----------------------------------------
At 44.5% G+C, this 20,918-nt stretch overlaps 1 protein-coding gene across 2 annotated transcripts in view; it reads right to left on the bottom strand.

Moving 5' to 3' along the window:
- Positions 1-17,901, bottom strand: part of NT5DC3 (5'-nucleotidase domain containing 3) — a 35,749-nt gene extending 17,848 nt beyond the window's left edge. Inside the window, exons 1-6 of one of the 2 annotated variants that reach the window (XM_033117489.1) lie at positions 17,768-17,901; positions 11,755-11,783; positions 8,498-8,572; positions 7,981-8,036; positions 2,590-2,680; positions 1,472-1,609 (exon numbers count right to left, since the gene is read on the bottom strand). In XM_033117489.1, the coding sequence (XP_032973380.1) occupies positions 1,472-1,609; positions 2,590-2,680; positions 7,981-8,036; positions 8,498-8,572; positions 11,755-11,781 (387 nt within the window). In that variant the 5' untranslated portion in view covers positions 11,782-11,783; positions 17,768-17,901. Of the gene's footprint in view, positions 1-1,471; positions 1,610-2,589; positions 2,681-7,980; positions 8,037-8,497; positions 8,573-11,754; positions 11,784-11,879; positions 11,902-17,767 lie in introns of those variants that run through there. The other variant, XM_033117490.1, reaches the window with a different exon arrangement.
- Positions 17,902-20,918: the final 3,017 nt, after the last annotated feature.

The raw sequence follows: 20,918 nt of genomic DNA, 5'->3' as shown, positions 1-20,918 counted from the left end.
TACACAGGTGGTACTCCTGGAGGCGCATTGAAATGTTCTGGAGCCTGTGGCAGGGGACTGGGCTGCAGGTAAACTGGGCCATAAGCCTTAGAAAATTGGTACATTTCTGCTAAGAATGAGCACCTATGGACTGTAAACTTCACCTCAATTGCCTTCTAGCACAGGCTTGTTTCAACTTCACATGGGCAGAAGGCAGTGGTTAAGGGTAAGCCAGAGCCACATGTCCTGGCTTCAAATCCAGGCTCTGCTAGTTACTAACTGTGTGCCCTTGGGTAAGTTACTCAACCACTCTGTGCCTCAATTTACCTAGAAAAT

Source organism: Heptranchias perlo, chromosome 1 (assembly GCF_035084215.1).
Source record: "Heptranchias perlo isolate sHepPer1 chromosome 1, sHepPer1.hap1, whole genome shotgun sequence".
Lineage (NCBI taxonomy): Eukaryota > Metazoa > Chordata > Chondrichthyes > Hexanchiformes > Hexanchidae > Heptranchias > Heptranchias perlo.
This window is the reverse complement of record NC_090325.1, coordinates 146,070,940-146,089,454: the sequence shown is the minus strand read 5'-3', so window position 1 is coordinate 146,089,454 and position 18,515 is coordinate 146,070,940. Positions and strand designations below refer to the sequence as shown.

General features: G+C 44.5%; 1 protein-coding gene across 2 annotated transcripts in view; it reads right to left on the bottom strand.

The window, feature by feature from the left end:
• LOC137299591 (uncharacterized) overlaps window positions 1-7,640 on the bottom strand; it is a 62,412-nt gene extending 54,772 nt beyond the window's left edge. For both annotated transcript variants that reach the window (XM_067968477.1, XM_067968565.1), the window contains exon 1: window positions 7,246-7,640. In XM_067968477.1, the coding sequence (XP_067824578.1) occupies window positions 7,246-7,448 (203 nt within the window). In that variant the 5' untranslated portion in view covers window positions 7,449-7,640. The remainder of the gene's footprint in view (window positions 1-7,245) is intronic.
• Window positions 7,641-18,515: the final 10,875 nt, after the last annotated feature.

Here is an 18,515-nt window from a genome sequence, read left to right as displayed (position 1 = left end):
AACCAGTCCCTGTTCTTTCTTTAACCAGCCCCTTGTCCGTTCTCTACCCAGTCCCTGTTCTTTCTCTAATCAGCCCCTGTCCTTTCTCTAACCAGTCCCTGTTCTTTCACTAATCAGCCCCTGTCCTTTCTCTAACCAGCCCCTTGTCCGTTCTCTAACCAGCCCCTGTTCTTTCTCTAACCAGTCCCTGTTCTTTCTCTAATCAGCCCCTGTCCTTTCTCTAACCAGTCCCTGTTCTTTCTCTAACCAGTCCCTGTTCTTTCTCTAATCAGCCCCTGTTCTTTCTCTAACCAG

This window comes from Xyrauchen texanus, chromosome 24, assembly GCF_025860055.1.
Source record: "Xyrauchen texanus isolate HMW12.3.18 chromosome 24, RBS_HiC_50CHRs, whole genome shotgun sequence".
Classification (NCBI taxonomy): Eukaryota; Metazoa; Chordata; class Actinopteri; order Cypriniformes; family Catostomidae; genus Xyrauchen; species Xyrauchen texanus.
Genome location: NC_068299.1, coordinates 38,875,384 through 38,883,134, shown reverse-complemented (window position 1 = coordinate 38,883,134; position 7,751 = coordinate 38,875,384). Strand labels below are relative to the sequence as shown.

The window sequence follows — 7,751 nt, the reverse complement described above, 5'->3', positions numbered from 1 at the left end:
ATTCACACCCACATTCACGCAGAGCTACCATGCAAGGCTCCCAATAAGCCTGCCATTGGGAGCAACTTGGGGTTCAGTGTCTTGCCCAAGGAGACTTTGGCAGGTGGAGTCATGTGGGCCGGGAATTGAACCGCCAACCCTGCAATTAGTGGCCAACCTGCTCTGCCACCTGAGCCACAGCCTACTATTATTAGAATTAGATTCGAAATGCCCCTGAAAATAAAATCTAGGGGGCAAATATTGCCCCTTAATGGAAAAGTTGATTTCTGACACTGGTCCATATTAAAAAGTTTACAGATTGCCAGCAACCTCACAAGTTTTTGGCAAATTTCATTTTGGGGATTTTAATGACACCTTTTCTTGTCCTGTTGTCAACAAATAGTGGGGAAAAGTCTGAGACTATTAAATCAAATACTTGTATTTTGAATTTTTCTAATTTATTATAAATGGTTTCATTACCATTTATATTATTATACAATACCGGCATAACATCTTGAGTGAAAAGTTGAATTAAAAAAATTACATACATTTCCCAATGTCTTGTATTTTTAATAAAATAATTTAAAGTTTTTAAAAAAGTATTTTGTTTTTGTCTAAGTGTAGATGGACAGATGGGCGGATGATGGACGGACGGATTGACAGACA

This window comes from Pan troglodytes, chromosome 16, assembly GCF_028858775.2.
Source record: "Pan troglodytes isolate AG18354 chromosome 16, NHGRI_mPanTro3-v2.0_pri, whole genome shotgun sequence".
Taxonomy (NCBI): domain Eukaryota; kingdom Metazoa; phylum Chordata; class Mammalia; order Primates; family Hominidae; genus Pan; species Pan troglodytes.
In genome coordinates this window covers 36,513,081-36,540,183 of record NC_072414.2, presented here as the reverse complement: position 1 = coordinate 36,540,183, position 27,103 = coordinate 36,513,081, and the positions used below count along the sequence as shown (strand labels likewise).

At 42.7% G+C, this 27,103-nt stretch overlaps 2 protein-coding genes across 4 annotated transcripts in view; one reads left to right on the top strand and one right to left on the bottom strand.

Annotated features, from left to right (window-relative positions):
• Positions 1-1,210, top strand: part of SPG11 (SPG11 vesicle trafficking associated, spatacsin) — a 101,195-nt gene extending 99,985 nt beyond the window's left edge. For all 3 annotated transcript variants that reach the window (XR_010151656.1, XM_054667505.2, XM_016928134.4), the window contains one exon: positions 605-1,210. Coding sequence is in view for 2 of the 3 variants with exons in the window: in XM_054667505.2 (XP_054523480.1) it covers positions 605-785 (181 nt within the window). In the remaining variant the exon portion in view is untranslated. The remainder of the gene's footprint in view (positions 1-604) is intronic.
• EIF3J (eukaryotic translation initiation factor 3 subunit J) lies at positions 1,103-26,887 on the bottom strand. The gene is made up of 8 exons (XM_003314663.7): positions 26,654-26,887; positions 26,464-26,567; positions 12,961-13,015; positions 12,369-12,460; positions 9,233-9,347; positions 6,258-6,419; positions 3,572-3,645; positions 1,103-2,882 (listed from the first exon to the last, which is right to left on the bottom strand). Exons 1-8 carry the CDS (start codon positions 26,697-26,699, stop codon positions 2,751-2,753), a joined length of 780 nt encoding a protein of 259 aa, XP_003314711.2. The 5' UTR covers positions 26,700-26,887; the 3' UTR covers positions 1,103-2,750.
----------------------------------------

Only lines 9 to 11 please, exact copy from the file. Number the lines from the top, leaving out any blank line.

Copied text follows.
Lineage (NCBI taxonomy): Eukaryota > Metazoa > Chordata > Chondrichthyes > Hexanchiformes > Hexanchidae > Heptranchias > Heptranchias perlo.
This window is the reverse complement of record NC_090325.1, coordinates 146,070,940-146,089,454: the sequence shown is the minus strand read 5'-3', so window position 1 is coordinate 146,089,454 and position 18,515 is coordinate 146,070,940. Positions and strand designations below refer to the sequence as shown.

General features: G+C 44.5%; 1 protein-coding gene across 2 annotated transcripts in view; it reads right to left on the bottom strand.